By Dr. Eric W. Edmonds
All bones in the human body start out as cartilage. In fact, most bones have not even begun to turn into bone (or ossify) at the time that a baby is born. But, the first bone to ossify in the womb is the collarbone or clavicle.
The clavicle is the only contact between our entire (axial) skeleton and the arm. It connects the breastbone (sternum) to the shoulder blade (scapula). There are no other bony contacts, as the shoulder blade is otherwise suspended in space by muscle. This makes the collarbone one of the most common bones to fracture or break in the human body. Some research suggests that it happens 20 percent of the time. It can happen while landing on an outstretched hand or by direct force to the shoulder. It can also happen during the birth of your child.
Nonsurgical management has been the mainstay of treatment for centuries. This can be done by using either a sling or a figure-of-eight brace. Many will advocate the latter because it draws the shoulder backward potentially lining up the broken bone ends better. However, research has demonstrated that most children do not tolerate the figure-of-eight device and ultimately stop using it early in the treatment course. Similar studies have shown equal outcomes when comparing the sling to the figure-of-eight.
Traditionally, if the fracture punctures the skin, or pushes on vital structures, then surgery is considered a better treatment. In general, surgery approximates the two ends of the collarbone and secures it in place with either screws or a plate-and-screw construct. Recently, there has been some good research in adults suggesting a change to the indications for surgical treatment. Data suggests that nearly 15 percent of adult clavicle fractures do not heal properly without surgery. New indications suggest that if the fracture is short by an inch in length, then surgery should be considered.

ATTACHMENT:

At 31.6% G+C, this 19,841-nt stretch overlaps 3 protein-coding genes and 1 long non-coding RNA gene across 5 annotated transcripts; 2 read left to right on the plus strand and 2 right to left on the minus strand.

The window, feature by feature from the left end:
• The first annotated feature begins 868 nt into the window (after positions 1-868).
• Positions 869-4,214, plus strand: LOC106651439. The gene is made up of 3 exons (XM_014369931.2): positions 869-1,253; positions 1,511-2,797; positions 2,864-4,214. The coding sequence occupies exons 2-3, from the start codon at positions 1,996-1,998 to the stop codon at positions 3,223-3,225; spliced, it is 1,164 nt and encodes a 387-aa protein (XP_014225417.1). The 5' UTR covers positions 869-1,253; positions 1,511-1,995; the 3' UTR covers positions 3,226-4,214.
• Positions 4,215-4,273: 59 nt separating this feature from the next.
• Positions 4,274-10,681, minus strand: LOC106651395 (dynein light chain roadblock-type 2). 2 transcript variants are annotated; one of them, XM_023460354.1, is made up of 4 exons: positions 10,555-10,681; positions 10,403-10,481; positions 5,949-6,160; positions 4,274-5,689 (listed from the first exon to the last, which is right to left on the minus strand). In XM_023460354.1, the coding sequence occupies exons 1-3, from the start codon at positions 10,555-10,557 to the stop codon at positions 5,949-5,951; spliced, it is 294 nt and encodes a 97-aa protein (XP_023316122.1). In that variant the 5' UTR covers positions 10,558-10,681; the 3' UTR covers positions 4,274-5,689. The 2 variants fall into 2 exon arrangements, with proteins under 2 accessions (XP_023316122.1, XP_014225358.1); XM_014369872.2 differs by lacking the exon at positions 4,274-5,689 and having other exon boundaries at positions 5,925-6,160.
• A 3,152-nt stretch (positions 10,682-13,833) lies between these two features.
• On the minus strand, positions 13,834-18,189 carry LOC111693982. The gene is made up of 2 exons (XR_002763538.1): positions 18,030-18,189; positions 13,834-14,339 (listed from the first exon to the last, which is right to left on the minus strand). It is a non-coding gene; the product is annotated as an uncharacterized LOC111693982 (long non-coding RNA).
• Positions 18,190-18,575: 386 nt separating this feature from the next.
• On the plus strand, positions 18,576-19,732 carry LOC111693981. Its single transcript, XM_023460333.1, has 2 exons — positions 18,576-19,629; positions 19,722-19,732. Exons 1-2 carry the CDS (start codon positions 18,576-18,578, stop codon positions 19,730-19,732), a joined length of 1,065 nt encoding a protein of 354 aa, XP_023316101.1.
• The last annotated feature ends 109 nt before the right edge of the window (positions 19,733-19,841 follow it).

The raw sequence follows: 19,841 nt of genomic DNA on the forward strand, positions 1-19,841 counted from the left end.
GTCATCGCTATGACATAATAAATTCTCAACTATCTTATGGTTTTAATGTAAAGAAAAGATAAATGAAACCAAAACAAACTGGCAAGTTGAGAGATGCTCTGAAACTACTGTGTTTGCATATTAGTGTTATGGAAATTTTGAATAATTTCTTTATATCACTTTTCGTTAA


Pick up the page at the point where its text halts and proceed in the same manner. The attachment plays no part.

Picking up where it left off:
In children, and perhaps even adolescents, there is no research to support this change in indication to perform surgery. In fact, for children under the age of 10, most studies suggest that surgery is rarely necessary. The age group of 10 to 18 is a gray area (not quite a child and not quite an adult – since the clavicle does not stop growing until the mid-20s). Many surgeons will translate the adult literature to kids in this age group, especially if the injury is on the dominant arm, or if the child is an overhead athlete.
You should see your doctor if there is an obvious deformity of the collarbone or, without deformity, if the pain is not improving after two weeks of rest, or the pain is associated with a fever.
Dr. Eric W. Edmonds is a pediatric and adolescent orthopedic sports medicine specialist at Rady Children’s Hospital-San Diego and an assistant professor of orthopedics at UC San Diego. He can be reached at firstname.lastname@example.org.